These losses, in turn, directly impact residents’ options when choosing their post-buyout homes, and may lead to significant compromises. Homeowners who participated in the post-Sandy buyout in New York, for example, were rarely able to purchase a comparable home in a similar community. Instead, they were left to choose among several less than ideal options; moving to an area that was affordable but far from their critical social networks (family, close friends, social groups); buying a house they couldn’t afford in order to stay near their original community; or moving to a neighborhood that was less desirable socially (such as an area with higher crime rates) in order to buy an affordable home near their original community. All of these options carry social and psychological costs that extend far beyond the implementation of the buyout program.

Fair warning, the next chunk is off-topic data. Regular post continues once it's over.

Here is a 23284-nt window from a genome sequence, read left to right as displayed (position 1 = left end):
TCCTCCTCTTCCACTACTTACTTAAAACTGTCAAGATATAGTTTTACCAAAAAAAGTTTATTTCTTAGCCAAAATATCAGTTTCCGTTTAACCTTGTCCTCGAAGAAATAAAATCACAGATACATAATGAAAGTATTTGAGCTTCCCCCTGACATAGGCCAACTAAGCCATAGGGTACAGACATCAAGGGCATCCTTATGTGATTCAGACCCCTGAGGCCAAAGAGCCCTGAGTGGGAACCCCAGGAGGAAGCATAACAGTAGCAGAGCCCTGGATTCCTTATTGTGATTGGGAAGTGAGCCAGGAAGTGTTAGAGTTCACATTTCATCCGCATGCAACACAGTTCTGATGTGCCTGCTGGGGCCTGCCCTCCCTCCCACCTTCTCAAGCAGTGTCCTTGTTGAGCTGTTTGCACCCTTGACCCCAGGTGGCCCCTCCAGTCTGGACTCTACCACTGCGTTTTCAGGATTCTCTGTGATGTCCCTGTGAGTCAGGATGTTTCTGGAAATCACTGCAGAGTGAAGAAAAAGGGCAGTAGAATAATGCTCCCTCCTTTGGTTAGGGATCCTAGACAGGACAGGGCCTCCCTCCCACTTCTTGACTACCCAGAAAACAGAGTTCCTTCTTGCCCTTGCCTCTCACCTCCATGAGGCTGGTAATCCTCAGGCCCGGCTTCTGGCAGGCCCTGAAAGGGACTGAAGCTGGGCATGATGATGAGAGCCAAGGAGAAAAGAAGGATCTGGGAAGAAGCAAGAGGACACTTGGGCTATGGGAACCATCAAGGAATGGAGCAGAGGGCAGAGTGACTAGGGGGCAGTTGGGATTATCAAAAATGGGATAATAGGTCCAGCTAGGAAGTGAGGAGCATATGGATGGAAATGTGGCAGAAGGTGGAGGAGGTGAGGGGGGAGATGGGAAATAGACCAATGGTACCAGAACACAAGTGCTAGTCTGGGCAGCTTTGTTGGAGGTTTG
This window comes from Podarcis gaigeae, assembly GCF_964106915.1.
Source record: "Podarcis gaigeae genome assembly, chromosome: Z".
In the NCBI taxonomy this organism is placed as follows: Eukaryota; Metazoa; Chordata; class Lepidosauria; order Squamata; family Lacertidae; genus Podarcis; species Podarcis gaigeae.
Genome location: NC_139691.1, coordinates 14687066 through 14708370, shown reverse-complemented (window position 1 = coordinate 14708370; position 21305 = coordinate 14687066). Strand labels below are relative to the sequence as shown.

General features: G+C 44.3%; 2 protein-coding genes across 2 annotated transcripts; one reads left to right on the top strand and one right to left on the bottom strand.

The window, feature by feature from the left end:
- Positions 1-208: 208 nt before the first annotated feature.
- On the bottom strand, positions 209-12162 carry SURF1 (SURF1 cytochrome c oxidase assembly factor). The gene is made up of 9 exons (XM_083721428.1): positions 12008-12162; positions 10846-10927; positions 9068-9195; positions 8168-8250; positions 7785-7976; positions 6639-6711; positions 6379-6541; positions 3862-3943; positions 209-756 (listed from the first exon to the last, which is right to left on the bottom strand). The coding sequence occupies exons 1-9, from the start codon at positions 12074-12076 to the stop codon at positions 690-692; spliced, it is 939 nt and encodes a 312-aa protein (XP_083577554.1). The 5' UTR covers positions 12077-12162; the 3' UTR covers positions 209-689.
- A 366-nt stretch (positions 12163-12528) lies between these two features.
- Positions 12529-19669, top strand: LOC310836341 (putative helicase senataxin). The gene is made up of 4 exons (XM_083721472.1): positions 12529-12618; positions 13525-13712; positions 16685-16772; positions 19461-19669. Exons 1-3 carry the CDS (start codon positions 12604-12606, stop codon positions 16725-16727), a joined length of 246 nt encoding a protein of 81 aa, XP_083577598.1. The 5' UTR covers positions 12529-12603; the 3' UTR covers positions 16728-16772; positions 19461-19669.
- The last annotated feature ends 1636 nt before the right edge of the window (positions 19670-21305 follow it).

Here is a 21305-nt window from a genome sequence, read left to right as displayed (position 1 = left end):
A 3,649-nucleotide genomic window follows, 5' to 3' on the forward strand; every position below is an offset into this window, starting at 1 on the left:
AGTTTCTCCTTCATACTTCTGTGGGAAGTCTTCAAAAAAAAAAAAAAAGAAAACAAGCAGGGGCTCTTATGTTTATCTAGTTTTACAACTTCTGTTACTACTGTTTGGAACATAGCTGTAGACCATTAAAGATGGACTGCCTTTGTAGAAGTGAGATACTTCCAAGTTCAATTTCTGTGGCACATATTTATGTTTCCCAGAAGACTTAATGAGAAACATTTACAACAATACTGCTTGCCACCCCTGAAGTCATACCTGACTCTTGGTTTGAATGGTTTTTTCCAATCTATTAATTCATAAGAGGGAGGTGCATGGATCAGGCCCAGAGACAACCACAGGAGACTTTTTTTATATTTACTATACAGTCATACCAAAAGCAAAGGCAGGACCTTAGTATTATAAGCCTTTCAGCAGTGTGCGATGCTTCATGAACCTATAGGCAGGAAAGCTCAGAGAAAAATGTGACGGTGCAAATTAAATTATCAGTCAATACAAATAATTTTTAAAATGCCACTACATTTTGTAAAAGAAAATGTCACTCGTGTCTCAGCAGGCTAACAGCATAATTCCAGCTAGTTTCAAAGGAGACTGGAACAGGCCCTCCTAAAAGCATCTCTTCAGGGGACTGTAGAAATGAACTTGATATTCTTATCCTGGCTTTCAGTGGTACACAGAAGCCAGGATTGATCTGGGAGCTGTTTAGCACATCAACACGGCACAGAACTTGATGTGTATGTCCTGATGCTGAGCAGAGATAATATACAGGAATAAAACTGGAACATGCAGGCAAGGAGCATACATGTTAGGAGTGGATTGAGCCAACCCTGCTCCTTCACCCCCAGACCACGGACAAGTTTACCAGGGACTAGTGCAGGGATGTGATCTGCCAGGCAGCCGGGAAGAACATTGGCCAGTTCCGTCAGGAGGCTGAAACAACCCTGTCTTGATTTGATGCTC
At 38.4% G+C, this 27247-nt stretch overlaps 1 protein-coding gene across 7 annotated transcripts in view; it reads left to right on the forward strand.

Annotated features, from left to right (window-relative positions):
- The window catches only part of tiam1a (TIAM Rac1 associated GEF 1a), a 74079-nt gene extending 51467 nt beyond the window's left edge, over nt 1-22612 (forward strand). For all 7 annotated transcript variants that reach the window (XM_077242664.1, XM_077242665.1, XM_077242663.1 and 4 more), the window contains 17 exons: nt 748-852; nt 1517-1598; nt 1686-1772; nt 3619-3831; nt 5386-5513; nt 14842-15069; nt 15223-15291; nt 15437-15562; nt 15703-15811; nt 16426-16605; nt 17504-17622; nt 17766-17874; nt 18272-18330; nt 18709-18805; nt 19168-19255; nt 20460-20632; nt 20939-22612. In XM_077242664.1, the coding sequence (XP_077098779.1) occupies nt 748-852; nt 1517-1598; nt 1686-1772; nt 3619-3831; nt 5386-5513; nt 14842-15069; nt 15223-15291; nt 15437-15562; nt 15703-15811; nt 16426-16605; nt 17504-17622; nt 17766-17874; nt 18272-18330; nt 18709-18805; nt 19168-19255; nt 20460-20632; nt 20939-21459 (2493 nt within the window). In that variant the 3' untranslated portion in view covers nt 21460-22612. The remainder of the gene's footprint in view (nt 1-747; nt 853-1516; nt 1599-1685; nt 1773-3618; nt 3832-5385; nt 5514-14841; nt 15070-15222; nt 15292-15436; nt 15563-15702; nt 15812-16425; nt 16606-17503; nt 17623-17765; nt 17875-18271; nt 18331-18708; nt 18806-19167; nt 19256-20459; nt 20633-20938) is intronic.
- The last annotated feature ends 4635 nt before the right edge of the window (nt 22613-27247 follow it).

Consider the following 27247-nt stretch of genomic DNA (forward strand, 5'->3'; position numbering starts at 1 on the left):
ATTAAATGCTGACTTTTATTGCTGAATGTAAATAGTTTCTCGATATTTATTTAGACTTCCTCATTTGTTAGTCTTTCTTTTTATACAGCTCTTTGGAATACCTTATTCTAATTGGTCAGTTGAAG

So, are residents better off for having participated in buyout programs? At this point, the answer to this question is unclear at best. Our research has found buyouts to be associated with a suite of negative consequences for participating households and communities, including losses in homeownership, employment, income, access to healthcare, physical and mental health, and social and place attachments. Other scholars have found similar results when studying relocation programs. While studies have raised a number of concerns about buyouts and relocations as they are currently conceived, we continue to implement such programs nationwide. At present, there are over 40 buyout programs underway in the U.S., several active relocations due to sea level rise, and many other communities facing the prospect of relocation or managed retreat. To ensure the best possible outcomes for these communities and those that will face similar decisions in the future, more research is needed to ensure that the social costs of relocation are accounted for within buyout policy and practice.